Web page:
The people showcasing From Software's role-playing game Dark Souls—which you've likely heard is something of a challenge—were prone to frequent deaths during a brand-new demonstration of the game. At least its prison break was a breeze and we learned a few new things about the Demon's Souls spiritual sequel.
Namco Bandai's hands-off Gamescom demo started in a jail cell, one of many in "The Duke's Archives," a towering library that players might see about halfway through the experience that is Dark Souls. Namco folk controlled an ornate fighter who appeared to be either a Knight or Warrior class at some point. In his left hand he held a kite shield, in his right one of two massive swords, with one of those blades a gnarled, still molten mass of metal.
The Chameleon spell—the magic that lets a player transform into a vase, for example, to disguise himself—and a healing item, Divine Blessing, rounded out his visible inventory. (It seems players won't be limited just to healing spells and a refillable flask to make themselves feel better.)
The cell in which the unlucky warrior found himself in was fortified with iron bars overgrown with thick crystal deposits. The warrior's cellmates were emaciated, crystal-skinned ghouls, lowly depraved ones who posed little threat. Outside, a snake soldier—the same breed of monster seen in Sen's Castle during our first eyes-on with Dark Souls—stood guard (fast asleep).
He was an easy kill. One backstab with this buffed-up character was required to put him down. Conveniently, the snoozing snake soldier dropped the key to the jail cell that trapped our Dark Souls warrior. His all-too-easy escape alerted the other snake-headed guards who in turn sounded an ancient alarm. What looked like a gothic phonograph emitted a high pitched whine, summoning a new breed of creature. A swarm of beasts with snake-like bodies and heads made of bright blue tentacles filled the archives, hunting for the warrior, slithering up its spiral staircase.
I wish I had pictures of those demons octo-snake things to share. They are a wonderfully creepy addition to the Dark Souls bestiary.
The warrior's goal was, naturally, to silence the droning alarm. Rather than fight a dozen giant monsters, he climbed ladders to avoid the octo-snake crowds. They can't work a ladder with those slippery tentacles, it seems, nor can they enter jail cells due to their height. But the snake soldiers are perfectly capable of navigating a ladder—and of kicking the poor warrior off a ladder. He plummeted to his death more than once. Unfortunate for him, but helpful for me as a reporter and Demon's Souls fan.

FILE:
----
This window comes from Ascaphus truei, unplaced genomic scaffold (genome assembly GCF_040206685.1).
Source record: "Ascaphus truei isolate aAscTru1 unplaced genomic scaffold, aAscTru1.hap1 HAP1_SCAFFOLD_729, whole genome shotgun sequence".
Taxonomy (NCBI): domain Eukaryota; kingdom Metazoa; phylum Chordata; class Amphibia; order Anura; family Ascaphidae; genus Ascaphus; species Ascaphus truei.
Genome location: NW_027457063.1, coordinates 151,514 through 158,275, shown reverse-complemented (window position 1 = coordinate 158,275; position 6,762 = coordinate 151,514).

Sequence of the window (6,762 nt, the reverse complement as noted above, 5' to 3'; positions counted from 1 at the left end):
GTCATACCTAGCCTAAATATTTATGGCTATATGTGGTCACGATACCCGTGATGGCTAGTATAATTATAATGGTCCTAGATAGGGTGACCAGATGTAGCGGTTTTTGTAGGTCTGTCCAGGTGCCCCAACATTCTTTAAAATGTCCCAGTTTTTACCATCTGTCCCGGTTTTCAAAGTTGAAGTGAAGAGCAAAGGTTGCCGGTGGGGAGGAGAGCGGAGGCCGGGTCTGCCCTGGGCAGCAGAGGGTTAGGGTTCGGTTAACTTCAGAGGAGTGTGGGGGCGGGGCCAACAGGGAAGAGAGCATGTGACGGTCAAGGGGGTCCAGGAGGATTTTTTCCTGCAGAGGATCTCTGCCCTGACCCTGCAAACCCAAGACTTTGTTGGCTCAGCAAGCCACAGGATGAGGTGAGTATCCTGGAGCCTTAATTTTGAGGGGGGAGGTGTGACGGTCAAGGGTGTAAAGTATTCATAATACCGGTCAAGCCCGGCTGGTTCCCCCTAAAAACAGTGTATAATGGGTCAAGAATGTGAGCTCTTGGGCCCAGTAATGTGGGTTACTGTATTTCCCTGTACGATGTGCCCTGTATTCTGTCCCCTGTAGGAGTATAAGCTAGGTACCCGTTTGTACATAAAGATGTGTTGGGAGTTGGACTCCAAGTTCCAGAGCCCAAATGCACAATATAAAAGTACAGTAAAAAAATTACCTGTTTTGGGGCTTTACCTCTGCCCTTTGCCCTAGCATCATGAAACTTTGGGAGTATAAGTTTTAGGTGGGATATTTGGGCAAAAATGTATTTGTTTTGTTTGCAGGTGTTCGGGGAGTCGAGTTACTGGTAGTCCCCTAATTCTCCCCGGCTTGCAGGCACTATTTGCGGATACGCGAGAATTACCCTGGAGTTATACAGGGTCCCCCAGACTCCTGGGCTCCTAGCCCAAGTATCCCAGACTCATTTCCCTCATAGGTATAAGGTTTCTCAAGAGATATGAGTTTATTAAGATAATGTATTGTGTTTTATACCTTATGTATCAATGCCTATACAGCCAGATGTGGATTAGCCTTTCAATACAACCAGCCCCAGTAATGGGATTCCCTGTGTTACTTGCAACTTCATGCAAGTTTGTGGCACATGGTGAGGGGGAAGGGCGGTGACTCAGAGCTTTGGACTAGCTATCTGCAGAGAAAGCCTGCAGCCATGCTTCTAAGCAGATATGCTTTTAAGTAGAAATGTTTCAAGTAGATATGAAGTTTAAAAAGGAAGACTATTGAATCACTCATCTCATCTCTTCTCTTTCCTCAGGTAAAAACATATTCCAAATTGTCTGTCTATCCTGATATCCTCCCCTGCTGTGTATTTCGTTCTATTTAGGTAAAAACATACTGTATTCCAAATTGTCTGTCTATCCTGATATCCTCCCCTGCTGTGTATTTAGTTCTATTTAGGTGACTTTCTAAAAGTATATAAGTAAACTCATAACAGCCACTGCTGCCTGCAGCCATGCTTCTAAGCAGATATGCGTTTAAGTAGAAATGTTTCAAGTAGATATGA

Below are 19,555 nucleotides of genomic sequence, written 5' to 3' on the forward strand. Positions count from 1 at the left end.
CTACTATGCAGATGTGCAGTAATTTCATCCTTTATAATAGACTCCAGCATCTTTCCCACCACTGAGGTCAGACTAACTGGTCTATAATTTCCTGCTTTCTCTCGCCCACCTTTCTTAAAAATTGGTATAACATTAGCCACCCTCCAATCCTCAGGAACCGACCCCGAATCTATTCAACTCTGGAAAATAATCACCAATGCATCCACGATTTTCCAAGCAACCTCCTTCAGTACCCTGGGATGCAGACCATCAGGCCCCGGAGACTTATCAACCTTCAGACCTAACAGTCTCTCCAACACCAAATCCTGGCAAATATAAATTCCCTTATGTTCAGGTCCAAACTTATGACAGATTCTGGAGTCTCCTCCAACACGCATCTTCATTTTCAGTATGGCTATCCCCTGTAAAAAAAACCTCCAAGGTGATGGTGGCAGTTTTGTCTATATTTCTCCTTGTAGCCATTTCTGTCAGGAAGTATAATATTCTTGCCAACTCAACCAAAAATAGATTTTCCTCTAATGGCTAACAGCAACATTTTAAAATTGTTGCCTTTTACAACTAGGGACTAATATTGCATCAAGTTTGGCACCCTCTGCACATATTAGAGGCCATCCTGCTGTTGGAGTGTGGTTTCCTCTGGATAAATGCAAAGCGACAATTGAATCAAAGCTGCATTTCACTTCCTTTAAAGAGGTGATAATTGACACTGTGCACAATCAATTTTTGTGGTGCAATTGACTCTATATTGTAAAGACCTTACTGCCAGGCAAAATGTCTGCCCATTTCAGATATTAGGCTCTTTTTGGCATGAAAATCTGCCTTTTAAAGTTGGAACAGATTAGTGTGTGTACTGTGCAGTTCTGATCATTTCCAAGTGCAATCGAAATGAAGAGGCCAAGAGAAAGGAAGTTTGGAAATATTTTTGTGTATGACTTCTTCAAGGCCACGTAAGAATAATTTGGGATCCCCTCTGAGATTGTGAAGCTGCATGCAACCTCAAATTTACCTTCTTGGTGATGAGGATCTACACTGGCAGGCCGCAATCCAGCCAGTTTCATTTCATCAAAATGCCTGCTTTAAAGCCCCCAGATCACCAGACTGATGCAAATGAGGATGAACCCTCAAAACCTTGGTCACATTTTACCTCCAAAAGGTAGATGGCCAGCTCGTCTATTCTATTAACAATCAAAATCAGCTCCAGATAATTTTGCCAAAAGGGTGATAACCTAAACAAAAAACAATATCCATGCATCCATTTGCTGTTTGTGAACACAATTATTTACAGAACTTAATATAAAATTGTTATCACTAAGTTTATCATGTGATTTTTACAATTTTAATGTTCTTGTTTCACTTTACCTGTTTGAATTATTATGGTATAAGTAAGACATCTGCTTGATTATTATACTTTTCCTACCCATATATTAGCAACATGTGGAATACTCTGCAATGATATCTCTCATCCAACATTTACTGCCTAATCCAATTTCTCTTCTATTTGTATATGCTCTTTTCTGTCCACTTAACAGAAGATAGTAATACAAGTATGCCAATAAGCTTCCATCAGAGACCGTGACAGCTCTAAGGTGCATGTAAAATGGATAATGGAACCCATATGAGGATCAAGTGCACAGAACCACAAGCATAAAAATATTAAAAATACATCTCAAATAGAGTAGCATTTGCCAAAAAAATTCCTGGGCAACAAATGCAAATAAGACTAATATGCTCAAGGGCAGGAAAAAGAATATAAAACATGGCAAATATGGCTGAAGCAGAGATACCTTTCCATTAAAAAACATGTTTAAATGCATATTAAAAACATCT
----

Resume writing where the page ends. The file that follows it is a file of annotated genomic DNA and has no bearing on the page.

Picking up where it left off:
See, in Dark Souls, loading screens (at least in the Gamescom demo) are more informative. Gone are the character portraits players would see dozens or hundreds of times in Demon's Souls. Instead, Dark Souls shows and describes the items and armor that players will collect throughout the game.
During loading screens, I saw the Divine Ember item, which is "required for weapon ascension." (So, weapon upgrades, then?) Another, Repair Powder, was an item used to fix broken equipment. (An Ed's Grindstone replacement, Demon's Souls players.) That powder "eliminates the need for a Repairbox," the game told us. Those loading screens also described named armor pieces like the Black Knight Helm, a special crown and other equippable items.
One more thing I learned about Dark Souls when its makers died: There's an on-screen indicator, a small meter, that appears when a player experiences "Blood Loss" from deep cuts or when that player is on the verge of being poisoned, in this case from a snake soldier's blade.
I also relived some of Dark Souls' technical quirks watching Namco people play the game again and again. While the overall frame rate appears to have improved, looking smoother than the E3 2011 demo build, there are sill some serious hitches present. The game crawled during a particular ladder-climbing section, something I hope will be addressed before launch, but an inconsistency I learned to deal with in Demon's Souls.
Despite that technical complaint, the Duke's Archives section of Dark Souls is creepily atmospheric, beautifully rendered and colorfully distinct from other sections of the game. All things snake in From Software's game are terribly intimidating. I look forward to planning my own jailbreak when Dark Souls comes to the PlayStation 3 and Xbox 360 in just a few months.